Re: Mathematica as a New Approach to Teaching Maths

*To*: mathgroup at smc.vnet.net*Subject*: [mg127554] Re: Mathematica as a New Approach to Teaching Maths*From*: David Bailey <dave at removedbailey.co.uk>*Date*: Sat, 4 Aug 2012 05:59:05 -0400 (EDT)*Delivered-to*: l-mathgroup@mail-archive0.wolfram.com*Delivered-to*: l-mathgroup@wolfram.com*Delivered-to*: mathgroup-newout@smc.vnet.net*Delivered-to*: mathgroup-newsend@smc.vnet.net*References*: <9573433.50612.1343288228908.JavaMail.root@m06> <jutl5k$ch8$1@smc.vnet.net> <20120802084621.72CC76802@smc.vnet.net> <jvg1b3$ri7$1@smc.vnet.net>

On 03/08/2012 09:15, Murray Eisenberg wrote: > > Over the course of my nearly 50 years teaching math at university, > frequently teaching calculus, I seldom if ever found students becoming > more comfortable with the "concept of an integral" by obtaining symbolic > solutions to integrals by hand. In fact, doing the by-hand symbolic > calculations often served to obscure the concept of integral (whether > indefinite or definite) or at the least distract from what the idea is. > I was, of course, reporting on my personal experience, and I still wonder if I am so unusual in that respect. Perhaps for me, abstract ideas gel best when they are associated with some well defined procedure. They also permit calculations in the head. To take perhaps an extreme case, suppose that a student can't integrate x^n without a computer. Such a student can't mentally integrate a formula like dx/dt =a t to get the expression for the distance traveled after time t under constant acceleration. If an integral is a black box that can only be eliminated by a computer, that must surely inhibit creative thought in mathematical subjects. Also, the techniques you might use to solve an integral - change of variables, for example - tend to crop up over and over again - they aren't just used to solve integrals! If Conrad's ideas were tried on an experimental basis, or if they formed the basis for a new subject - applied computation (taken as well as maths) - I'd be happy, but if we see a whole generation of people who can only do maths on a computer, I think that will be a bad mistake. It is almost inevitable that an innovator will tend to exaggerate a new idea - perhaps not meaning it to be adopted wholesale and literally - but Conrad's ideas do concern me in their present form. That does not detract from your example. Realising that many integrals don't exist in closed form - and that some special functions have been designed specifically to represent integrals, is obviously important, and Mathematica can help a lot. I am certainly not arguing that Mathematica is not useful in education! David Bailey http://www.dbaileyconsultancy.co.uk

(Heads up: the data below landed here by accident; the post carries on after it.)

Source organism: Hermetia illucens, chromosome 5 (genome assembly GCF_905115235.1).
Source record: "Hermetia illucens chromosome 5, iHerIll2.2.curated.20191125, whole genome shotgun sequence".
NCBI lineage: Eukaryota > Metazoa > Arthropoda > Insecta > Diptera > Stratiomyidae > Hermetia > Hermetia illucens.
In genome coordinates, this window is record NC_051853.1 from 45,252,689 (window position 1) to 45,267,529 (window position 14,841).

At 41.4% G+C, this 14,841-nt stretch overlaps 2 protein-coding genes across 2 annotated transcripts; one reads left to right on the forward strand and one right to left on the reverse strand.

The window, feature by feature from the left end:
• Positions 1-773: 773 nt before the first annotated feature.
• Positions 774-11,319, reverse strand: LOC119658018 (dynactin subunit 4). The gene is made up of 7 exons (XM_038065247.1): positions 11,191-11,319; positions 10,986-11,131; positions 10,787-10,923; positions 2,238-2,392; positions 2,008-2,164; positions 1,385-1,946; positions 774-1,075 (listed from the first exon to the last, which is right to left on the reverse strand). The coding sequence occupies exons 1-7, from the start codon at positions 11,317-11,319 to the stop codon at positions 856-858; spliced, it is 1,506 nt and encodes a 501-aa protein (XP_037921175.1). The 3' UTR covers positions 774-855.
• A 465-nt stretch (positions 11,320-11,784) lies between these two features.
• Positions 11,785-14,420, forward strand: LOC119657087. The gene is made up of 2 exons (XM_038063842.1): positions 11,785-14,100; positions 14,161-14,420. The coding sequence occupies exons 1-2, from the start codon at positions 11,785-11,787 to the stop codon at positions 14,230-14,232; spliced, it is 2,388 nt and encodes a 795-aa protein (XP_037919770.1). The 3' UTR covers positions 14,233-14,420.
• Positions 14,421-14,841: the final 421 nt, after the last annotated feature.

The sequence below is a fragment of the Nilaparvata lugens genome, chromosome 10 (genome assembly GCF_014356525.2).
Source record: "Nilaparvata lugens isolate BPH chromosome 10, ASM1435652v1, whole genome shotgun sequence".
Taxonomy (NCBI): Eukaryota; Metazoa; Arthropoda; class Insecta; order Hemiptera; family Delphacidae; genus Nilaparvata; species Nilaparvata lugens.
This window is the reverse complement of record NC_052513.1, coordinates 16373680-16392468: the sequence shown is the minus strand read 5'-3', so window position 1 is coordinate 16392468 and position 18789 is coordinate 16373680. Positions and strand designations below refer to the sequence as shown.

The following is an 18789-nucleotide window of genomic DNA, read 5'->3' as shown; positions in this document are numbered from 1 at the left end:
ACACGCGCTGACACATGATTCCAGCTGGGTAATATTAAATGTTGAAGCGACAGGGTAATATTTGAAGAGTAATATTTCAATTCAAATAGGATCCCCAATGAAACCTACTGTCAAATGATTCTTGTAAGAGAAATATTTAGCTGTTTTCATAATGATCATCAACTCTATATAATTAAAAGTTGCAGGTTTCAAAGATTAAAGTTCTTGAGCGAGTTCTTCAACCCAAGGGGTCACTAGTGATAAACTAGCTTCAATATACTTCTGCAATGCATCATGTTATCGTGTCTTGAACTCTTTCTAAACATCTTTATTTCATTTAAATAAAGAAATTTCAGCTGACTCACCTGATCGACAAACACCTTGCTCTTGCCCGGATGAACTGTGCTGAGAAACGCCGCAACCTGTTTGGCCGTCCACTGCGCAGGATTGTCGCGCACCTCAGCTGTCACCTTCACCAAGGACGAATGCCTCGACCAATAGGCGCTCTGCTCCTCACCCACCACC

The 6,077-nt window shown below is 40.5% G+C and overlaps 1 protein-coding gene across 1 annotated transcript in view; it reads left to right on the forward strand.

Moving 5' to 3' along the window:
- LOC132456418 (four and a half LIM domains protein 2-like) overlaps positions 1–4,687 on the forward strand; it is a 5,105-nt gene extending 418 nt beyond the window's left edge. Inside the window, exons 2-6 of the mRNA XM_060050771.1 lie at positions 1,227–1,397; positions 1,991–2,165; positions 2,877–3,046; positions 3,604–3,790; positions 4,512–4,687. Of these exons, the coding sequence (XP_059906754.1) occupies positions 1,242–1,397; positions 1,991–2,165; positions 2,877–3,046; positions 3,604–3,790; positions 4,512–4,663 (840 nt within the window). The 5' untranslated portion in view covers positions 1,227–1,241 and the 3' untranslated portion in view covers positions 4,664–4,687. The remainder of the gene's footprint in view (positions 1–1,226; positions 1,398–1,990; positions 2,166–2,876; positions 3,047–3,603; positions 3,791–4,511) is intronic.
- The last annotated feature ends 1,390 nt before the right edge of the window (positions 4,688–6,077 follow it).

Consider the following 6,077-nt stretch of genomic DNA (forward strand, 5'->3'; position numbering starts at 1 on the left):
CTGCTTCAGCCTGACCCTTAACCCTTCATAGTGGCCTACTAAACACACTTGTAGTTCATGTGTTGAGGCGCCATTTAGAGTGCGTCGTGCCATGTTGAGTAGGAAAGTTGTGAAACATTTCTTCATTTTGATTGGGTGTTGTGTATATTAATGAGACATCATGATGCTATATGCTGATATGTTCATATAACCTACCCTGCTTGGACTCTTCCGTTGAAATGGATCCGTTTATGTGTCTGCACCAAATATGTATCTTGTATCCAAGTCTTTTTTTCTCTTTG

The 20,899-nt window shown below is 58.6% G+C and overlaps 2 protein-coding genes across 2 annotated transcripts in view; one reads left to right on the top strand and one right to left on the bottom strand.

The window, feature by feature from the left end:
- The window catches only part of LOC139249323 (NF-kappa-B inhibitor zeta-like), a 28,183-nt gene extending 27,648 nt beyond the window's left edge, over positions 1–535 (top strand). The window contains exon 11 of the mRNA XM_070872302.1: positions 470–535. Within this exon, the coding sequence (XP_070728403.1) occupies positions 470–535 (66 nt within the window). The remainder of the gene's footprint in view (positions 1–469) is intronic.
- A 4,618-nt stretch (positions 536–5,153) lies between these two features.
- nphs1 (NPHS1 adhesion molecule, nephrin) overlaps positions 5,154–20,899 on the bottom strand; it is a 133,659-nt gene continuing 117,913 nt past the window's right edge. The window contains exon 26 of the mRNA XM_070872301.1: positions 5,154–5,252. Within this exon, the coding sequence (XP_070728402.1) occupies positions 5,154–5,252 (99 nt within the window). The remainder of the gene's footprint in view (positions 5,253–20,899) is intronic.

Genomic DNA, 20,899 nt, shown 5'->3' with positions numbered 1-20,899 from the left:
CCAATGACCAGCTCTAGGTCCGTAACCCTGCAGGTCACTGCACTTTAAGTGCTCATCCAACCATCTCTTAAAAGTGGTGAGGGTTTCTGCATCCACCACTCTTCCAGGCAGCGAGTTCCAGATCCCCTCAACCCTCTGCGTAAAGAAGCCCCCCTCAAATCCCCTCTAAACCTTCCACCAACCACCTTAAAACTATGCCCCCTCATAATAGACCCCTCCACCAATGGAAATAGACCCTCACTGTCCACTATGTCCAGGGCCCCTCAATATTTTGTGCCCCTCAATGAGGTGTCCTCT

**References**:**Re: Mathematica as a New Approach to Teaching Maths***From:*David Bailey <dave@removedbailey.co.uk>